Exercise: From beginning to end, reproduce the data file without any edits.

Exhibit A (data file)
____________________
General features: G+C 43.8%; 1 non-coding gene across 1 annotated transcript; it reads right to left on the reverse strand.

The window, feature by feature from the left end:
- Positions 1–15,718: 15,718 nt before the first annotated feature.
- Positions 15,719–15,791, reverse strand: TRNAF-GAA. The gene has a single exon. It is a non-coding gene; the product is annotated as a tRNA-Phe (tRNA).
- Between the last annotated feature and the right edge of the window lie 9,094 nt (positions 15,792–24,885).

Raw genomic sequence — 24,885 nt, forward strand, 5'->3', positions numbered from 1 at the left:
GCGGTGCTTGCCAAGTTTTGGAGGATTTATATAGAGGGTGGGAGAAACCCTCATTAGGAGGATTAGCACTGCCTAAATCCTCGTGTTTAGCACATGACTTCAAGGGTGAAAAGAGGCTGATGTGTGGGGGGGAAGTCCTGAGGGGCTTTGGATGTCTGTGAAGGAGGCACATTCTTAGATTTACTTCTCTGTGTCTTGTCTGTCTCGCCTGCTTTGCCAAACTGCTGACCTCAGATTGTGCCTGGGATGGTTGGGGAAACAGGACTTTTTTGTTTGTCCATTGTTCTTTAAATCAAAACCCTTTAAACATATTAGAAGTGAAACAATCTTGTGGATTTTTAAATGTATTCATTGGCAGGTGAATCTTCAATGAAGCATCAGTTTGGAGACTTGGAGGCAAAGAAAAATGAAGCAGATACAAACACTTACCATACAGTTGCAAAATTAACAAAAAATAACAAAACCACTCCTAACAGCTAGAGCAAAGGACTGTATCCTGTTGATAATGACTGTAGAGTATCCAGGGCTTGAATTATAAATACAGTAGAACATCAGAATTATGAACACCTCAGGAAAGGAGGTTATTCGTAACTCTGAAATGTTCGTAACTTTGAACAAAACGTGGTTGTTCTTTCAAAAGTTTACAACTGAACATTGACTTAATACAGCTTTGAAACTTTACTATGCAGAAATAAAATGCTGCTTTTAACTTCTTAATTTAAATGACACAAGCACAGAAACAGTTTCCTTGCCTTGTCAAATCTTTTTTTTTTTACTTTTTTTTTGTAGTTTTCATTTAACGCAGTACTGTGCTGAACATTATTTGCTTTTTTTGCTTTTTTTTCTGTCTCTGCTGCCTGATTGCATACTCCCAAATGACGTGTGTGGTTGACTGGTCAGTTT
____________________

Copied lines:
General features: G+C 43.8%; 1 non-coding gene across 1 annotated transcript; it reads right to left on the reverse strand.

The window, feature by feature from the left end:
- Positions 1–15,718: 15,718 nt before the first annotated feature.
- Positions 15,719–15,791, reverse strand: TRNAF-GAA. The gene has a single exon. It is a non-coding gene; the product is annotated as a tRNA-Phe (tRNA).
- Between the last annotated feature and the right edge of the window lie 9,094 nt (positions 15,792–24,885).

Raw genomic sequence — 24,885 nt, forward strand, 5'->3', positions numbered from 1 at the left:
GCGGTGCTTGCCAAGTTTTGGAGGATTTATATAGAGGGTGGGAGAAACCCTCATTAGGAGGATTAGCACTGCCTAAATCCTCGTGTTTAGCACATGACTTCAAGGGTGAAAAGAGGCTGATGTGTGGGGGGGAAGTCCTGAGGGGCTTTGGATGTCTGTGAAGGAGGCACATTCTTAGATTTACTTCTCTGTGTCTTGTCTGTCTCGCCTGCTTTGCCAAACTGCTGACCTCAGATTGTGCCTGGGATGGTTGGGGAAACAGGACTTTTTTGTTTGTCCATTGTTCTTTAAATCAAAACCCTTTAAACATATTAGAAGTGAAACAATCTTGTGGATTTTTAAATGTATTCATTGGCAGGTGAATCTTCAATGAAGCATCAGTTTGGAGACTTGGAGGCAAAGAAAAATGAAGCAGATACAAACACTTACCATACAGTTGCAAAATTAACAAAAAATAACAAAACCACTCCTAACAGCTAGAGCAAAGGACTGTATCCTGTTGATAATGACTGTAGAGTATCCAGGGCTTGAATTATAAATACAGTAGAACATCAGAATTATGAACACCTCAGGAAAGGAGGTTATTCGTAACTCTGAAATGTTCGTAACTTTGAACAAAACGTGGTTGTTCTTTCAAAAGTTTACAACTGAACATTGACTTAATACAGCTTTGAAACTTTACTATGCAGAAATAAAATGCTGCTTTTAACTTCTTAATTTAAATGACACAAGCACAGAAACAGTTTCCTTGCCTTGTCAAATCTTTTTTTTTTTACTTTTTTTTTGTAGTTTTCATTTAACGCAGTACTGTGCTGAACATTATTTGCTTTTTTTGCTTTTTTTTCTGTCTCTGCTGCCTGATTGCATACTCCCAAATGACGTGTGTGGTTGACTGGTCAGTTT